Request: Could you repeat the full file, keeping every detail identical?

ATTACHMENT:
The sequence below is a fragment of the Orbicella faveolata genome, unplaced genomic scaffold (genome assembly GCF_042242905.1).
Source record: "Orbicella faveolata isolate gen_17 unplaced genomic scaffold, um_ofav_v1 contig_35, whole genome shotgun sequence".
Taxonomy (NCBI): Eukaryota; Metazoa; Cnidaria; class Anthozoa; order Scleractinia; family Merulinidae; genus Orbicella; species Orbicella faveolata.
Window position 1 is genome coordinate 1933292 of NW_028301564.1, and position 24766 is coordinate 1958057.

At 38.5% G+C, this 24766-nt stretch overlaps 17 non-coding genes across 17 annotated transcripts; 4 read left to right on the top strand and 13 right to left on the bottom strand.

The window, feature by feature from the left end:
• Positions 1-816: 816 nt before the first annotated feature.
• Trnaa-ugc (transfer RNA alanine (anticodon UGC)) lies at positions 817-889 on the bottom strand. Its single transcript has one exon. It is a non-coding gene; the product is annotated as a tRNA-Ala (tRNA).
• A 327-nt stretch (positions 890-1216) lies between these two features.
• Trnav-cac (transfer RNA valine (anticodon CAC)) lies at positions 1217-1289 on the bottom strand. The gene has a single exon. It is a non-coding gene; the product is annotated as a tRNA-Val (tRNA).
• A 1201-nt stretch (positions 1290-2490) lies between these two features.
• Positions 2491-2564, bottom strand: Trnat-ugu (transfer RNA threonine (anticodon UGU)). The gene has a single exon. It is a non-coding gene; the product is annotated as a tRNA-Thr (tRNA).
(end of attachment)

The sequence below is a fragment of the Orbicella faveolata genome, unplaced genomic scaffold (genome assembly GCF_042242905.1).
Source record: "Orbicella faveolata isolate gen_17 unplaced genomic scaffold, um_ofav_v1 contig_35, whole genome shotgun sequence".
Taxonomy (NCBI): Eukaryota; Metazoa; Cnidaria; class Anthozoa; order Scleractinia; family Merulinidae; genus Orbicella; species Orbicella faveolata.
Window position 1 is genome coordinate 1933292 of NW_028301564.1, and position 24766 is coordinate 1958057.

At 38.5% G+C, this 24766-nt stretch overlaps 17 non-coding genes across 17 annotated transcripts; 4 read left to right on the top strand and 13 right to left on the bottom strand.

The window, feature by feature from the left end:
• Positions 1-816: 816 nt before the first annotated feature.
• Trnaa-ugc (transfer RNA alanine (anticodon UGC)) lies at positions 817-889 on the bottom strand. Its single transcript has one exon. It is a non-coding gene; the product is annotated as a tRNA-Ala (tRNA).
• A 327-nt stretch (positions 890-1216) lies between these two features.
• Trnav-cac (transfer RNA valine (anticodon CAC)) lies at positions 1217-1289 on the bottom strand. The gene has a single exon. It is a non-coding gene; the product is annotated as a tRNA-Val (tRNA).
• A 1201-nt stretch (positions 1290-2490) lies between these two features.
• Positions 2491-2564, bottom strand: Trnat-ugu (transfer RNA threonine (anticodon UGU)). The gene has a single exon. It is a non-coding gene; the product is annotated as a tRNA-Thr (tRNA).